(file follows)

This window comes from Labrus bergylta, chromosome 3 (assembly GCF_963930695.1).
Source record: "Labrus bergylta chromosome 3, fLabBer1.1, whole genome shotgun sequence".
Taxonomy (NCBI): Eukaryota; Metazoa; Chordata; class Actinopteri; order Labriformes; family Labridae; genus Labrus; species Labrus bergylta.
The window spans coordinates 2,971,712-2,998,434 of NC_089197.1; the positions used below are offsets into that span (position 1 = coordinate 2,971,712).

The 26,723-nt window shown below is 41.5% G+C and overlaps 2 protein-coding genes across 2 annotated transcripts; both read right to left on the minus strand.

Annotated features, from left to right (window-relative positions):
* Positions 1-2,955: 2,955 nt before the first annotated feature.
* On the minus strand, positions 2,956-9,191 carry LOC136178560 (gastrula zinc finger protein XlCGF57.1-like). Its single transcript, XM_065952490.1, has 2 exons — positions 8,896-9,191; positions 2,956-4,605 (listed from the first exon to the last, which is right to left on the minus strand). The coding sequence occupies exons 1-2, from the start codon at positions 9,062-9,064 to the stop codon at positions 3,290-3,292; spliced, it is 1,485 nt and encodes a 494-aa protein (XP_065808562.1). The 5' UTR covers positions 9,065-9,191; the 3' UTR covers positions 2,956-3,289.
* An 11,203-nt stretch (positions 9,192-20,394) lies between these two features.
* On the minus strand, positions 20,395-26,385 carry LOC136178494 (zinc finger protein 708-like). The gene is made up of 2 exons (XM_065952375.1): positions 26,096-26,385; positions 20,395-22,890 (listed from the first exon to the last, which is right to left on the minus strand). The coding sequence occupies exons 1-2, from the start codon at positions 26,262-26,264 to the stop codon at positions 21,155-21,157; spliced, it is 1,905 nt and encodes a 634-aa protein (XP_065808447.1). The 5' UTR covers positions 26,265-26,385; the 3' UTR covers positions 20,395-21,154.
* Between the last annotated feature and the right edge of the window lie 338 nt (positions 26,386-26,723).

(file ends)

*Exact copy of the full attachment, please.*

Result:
This window comes from Labrus bergylta, chromosome 3 (assembly GCF_963930695.1).
Source record: "Labrus bergylta chromosome 3, fLabBer1.1, whole genome shotgun sequence".
Taxonomy (NCBI): Eukaryota; Metazoa; Chordata; class Actinopteri; order Labriformes; family Labridae; genus Labrus; species Labrus bergylta.
The window spans coordinates 2,971,712-2,998,434 of NC_089197.1; the positions used below are offsets into that span (position 1 = coordinate 2,971,712).

The 26,723-nt window shown below is 41.5% G+C and overlaps 2 protein-coding genes across 2 annotated transcripts; both read right to left on the minus strand.

Annotated features, from left to right (window-relative positions):
* Positions 1-2,955: 2,955 nt before the first annotated feature.
* On the minus strand, positions 2,956-9,191 carry LOC136178560 (gastrula zinc finger protein XlCGF57.1-like). Its single transcript, XM_065952490.1, has 2 exons — positions 8,896-9,191; positions 2,956-4,605 (listed from the first exon to the last, which is right to left on the minus strand). The coding sequence occupies exons 1-2, from the start codon at positions 9,062-9,064 to the stop codon at positions 3,290-3,292; spliced, it is 1,485 nt and encodes a 494-aa protein (XP_065808562.1). The 5' UTR covers positions 9,065-9,191; the 3' UTR covers positions 2,956-3,289.
* An 11,203-nt stretch (positions 9,192-20,394) lies between these two features.
* On the minus strand, positions 20,395-26,385 carry LOC136178494 (zinc finger protein 708-like). The gene is made up of 2 exons (XM_065952375.1): positions 26,096-26,385; positions 20,395-22,890 (listed from the first exon to the last, which is right to left on the minus strand). The coding sequence occupies exons 1-2, from the start codon at positions 26,262-26,264 to the stop codon at positions 21,155-21,157; spliced, it is 1,905 nt and encodes a 634-aa protein (XP_065808447.1). The 5' UTR covers positions 26,265-26,385; the 3' UTR covers positions 20,395-21,154.
* Between the last annotated feature and the right edge of the window lie 338 nt (positions 26,386-26,723).